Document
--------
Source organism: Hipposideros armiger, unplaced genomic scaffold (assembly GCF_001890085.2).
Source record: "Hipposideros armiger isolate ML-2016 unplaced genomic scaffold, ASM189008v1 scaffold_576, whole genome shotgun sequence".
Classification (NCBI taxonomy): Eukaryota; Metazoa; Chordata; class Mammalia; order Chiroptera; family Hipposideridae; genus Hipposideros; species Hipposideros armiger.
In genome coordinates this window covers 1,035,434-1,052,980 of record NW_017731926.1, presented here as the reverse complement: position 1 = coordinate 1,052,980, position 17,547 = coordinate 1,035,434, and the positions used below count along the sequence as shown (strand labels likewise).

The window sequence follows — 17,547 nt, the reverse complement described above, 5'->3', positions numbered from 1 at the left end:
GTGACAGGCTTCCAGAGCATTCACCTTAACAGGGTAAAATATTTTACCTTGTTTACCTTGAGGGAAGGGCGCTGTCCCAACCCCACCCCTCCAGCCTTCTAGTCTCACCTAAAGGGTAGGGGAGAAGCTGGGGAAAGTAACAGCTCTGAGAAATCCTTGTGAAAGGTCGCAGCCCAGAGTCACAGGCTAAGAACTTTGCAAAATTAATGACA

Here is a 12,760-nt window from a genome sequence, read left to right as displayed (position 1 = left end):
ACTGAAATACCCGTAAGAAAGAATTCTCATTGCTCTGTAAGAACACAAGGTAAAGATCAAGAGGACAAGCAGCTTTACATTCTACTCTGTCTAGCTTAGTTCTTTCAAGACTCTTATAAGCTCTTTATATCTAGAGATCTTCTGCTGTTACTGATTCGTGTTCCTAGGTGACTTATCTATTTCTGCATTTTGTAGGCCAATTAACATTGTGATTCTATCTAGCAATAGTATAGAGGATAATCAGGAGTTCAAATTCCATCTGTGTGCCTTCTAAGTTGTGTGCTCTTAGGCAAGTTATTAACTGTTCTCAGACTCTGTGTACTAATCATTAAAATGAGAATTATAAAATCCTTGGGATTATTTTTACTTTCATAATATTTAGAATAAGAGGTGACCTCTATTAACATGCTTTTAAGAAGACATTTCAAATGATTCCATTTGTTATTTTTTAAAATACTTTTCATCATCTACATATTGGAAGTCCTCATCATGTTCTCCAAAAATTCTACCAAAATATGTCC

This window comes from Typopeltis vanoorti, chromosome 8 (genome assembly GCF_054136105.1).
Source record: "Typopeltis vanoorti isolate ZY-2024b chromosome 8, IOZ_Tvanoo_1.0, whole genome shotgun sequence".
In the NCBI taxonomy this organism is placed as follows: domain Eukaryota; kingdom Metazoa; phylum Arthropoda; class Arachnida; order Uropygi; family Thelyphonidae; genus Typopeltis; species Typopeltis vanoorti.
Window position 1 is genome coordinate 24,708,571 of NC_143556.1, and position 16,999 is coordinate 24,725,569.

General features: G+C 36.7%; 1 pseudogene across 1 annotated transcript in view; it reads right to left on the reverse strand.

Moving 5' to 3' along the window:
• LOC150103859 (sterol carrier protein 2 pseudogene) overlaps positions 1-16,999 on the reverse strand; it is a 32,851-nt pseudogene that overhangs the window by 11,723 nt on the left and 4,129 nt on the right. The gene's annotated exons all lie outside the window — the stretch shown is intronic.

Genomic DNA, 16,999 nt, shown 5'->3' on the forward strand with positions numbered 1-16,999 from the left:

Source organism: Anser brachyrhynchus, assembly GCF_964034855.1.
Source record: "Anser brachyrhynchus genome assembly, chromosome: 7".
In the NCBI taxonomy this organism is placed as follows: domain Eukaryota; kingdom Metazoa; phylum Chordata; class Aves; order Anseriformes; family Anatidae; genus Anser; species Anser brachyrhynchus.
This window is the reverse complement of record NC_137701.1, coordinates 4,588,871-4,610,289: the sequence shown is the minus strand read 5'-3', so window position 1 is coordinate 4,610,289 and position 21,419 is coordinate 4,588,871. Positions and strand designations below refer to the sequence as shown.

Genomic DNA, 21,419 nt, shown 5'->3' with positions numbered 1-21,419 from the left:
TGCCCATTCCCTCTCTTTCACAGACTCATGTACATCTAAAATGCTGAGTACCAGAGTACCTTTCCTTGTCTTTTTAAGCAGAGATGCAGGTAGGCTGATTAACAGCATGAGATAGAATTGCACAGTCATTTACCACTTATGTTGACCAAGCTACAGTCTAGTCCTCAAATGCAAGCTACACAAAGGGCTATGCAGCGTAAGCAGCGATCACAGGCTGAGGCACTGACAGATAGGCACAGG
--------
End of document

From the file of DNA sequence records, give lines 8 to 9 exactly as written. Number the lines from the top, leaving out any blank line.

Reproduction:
ACTGAAATACCCGTAAGAAAGAATTCTCATTGCTCTGTAAGAACACAAGGTAAAGATCAAGAGGACAAGCAGCTTTACATTCTACTCTGTCTAGCTTAGTTCTTTCAAGACTCTTATAAGCTCTTTATATCTAGAGATCTTCTGCTGTTACTGATTCGTGTTCCTAGGTGACTTATCTATTTCTGCATTTTGTAGGCCAATTAACATTGTGATTCTATCTAGCAATAGTATAGAGGATAATCAGGAGTTCAAATTCCATCTGTGTGCCTTCTAAGTTGTGTGCTCTTAGGCAAGTTATTAACTGTTCTCAGACTCTGTGTACTAATCATTAAAATGAGAATTATAAAATCCTTGGGATTATTTTTACTTTCATAATATTTAGAATAAGAGGTGACCTCTATTAACATGCTTTTAAGAAGACATTTCAAATGATTCCATTTGTTATTTTTTAAAATACTTTTCATCATCTACATATTGGAAGTCCTCATCATGTTCTCCAAAAATTCTACCAAAATATGTCC

This window comes from Typopeltis vanoorti, chromosome 8 (genome assembly GCF_054136105.1).